Tue Sep 06 05:23pm EDT
Florida Marlins TV broadcaster Craig Minervini did some reminiscing Monday night about Sun Life Stadium (that's where the Marlins play, silly, until their new park opens next season) and he talked to a TV camera operator who assisted an umpire with an instant replay review.
But wait, you say. MLB didn't adopt replay until 2008. Officially, that's right, but May 31 of '99, umpire Frank Pulli took it upon himself to use the electronic equipment at his disposal to make a final determination on a ball hit by Florida's Cliff Floyd(notes) that originally was ruled a home run.
After the St. Louis Cardinals argued that Floyd's hit hadn't cleared the convoluted-looking left-field fence at what was then called Pro Player Stadium, umpires got together and Pulli — as no other umpire had ever done before, or has done since — went over to the camera operated by John Touitou and asked him to have replays called up on his monitor.
This really happened. Pulli and Touitou aren't stargazing through a telescope in this exclusive video, which you need to watch:
"I was ... just doing my job. The umpire shows up at my camera position and tells me he wants to look at replay. So, when the umpire comes over to your camera position and wants something, you comply [laughs].
"It was an absolute shocker. The game was on national television. It was just a normal day and then, the next thing you know, I was on the cover of USA Today and ESPN. I got a lot of notoriety. It was a lot of fun."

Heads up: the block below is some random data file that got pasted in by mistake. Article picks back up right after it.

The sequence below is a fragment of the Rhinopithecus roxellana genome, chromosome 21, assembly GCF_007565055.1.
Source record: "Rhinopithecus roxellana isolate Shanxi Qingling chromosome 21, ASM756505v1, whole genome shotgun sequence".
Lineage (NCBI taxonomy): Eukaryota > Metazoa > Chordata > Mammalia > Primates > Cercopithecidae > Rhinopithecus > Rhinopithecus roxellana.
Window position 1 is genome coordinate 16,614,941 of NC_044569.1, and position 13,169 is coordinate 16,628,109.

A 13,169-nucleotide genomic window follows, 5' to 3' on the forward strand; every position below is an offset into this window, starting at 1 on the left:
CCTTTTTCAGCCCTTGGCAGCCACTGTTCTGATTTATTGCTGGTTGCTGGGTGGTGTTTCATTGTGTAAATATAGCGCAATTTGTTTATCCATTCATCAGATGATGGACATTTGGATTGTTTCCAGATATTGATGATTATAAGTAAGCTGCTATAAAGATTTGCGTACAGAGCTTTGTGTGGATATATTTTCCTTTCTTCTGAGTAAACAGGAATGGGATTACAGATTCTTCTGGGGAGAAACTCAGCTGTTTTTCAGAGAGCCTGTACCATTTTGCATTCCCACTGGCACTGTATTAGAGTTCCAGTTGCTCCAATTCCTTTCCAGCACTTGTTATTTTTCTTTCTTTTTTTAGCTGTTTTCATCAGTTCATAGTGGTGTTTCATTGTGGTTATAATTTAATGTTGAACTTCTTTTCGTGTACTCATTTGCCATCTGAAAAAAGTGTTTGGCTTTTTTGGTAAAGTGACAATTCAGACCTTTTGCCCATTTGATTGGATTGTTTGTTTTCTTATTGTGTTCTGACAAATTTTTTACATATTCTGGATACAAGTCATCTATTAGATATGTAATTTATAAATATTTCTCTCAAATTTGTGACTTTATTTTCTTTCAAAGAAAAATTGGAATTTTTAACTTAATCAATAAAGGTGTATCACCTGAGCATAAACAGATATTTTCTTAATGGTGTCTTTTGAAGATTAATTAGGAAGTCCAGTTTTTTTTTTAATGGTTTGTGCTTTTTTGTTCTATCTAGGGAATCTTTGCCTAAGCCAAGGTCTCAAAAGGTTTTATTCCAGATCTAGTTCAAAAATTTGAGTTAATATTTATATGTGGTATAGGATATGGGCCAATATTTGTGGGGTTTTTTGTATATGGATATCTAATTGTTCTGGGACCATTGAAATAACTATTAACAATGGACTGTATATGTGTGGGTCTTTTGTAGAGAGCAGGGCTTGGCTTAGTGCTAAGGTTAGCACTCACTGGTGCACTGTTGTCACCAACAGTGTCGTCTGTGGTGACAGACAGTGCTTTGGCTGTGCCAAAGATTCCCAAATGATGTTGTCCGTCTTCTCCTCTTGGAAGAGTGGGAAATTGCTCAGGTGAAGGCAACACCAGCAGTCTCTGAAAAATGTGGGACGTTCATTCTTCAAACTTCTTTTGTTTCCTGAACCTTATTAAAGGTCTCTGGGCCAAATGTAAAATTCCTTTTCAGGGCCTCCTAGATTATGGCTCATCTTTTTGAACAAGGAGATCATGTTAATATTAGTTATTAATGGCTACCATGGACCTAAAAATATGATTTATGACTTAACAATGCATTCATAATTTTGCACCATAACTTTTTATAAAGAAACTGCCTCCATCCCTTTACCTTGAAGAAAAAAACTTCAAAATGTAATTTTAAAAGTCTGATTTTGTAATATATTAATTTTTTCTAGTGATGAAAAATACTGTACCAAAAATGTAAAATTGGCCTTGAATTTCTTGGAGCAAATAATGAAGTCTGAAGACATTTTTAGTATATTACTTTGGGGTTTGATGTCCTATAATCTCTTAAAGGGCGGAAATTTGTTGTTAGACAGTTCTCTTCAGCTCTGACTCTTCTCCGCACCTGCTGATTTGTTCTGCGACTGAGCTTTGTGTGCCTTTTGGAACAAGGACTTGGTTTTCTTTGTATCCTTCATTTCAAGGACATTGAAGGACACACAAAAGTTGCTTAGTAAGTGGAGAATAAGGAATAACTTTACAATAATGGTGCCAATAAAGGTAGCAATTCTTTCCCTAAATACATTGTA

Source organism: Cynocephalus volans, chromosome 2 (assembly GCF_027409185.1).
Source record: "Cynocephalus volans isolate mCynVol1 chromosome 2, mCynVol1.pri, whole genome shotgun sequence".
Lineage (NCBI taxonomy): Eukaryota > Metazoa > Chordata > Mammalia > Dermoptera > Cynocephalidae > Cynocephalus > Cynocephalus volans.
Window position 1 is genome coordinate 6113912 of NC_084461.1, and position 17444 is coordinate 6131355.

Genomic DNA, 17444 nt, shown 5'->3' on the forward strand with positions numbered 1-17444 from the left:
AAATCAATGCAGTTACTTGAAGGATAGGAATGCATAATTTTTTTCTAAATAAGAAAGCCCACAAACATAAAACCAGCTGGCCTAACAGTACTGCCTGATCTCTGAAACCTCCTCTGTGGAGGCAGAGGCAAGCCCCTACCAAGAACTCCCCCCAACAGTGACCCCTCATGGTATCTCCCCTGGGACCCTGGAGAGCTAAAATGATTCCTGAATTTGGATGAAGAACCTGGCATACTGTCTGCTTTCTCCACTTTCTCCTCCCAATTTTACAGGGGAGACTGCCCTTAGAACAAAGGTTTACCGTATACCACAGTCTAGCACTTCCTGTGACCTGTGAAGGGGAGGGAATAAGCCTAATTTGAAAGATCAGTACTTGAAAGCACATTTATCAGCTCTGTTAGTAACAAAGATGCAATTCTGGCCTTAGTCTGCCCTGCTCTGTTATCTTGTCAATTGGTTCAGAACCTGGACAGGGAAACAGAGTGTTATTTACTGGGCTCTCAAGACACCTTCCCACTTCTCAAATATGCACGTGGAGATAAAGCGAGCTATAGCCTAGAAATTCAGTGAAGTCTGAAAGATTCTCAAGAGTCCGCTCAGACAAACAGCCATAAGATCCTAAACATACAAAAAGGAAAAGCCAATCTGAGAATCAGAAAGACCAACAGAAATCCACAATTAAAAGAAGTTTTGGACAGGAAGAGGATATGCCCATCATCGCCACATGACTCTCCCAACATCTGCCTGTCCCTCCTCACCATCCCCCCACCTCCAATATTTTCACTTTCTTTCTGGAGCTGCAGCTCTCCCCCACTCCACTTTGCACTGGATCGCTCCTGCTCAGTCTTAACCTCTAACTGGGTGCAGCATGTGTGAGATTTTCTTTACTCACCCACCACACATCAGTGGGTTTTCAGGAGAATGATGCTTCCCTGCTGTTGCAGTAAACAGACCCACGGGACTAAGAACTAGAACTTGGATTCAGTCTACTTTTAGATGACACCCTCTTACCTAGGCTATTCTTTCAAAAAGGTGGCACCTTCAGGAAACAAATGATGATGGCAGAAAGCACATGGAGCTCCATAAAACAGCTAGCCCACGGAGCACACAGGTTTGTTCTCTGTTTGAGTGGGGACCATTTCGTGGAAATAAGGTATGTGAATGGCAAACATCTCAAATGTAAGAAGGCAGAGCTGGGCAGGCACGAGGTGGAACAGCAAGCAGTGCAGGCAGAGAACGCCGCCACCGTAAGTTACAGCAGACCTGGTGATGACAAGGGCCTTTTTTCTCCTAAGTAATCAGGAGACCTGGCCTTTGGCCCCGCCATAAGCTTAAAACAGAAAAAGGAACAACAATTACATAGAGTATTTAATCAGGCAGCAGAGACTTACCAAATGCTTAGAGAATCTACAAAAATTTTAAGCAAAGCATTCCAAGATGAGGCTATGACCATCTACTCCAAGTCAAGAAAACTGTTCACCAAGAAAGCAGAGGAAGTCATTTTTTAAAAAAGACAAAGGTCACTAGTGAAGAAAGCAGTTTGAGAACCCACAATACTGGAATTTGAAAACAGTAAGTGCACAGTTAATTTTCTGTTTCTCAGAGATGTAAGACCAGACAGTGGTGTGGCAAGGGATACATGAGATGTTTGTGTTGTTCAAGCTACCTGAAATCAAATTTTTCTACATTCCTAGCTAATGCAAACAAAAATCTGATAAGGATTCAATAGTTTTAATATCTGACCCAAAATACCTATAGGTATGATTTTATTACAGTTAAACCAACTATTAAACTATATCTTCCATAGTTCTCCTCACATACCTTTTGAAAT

Together, they went over the play and Pulli came away with an adamant reversal, taking a home run off the board.
"I didn't know instant replay was in the game," Floyd said at the time.
I had forgotten about this moment in time, though a few blogs have referenced it — even recently, as on Sports Fan Talking. The story definitely seems to get overlooked in the overall narrative of how replay has come about. But what umpires do now — head off into a little room with a TV and a headset — isn't far afield from what Pulli did in '99.
The Marlins (hey there, Fredi Gonzalez) protested Pulli's awesomely practical investigation, and although Major League Baseball came out against what Pulli did, the Fish were denied the protest. Because that's what MLB does — it denies!
[Then-] NL president Leonard Coleman denied the Marlins protest of Pulli's use of replay, saying even though it was incorrect that Pulli examined the video, changing the home run to a double was a judgment call — and judgment calls can't be overturned through protest.
"I certainly agree with the Marlins' position that instant replays should not be allowed in the game," Coleman said, according to The New York Times.
Oh, that's such legalese. Did you notice how Coleman comes off regarding replay overall? He certainly agrees that replays should not be allowed in the game. What is this, the NFL? One more side note: "NL president." How quaint!
So, Charlie Manuel's protest regarding West and Pence should have no chance — based on the Pulli precedent.
Looking back, it's amazing that it took MLB almost 10 years to re-work Pulli's ingenuity into a real system. But as Don Fehr (and others have said), Major League Baseball moves really slowly on stuff. Sometimes glacially so.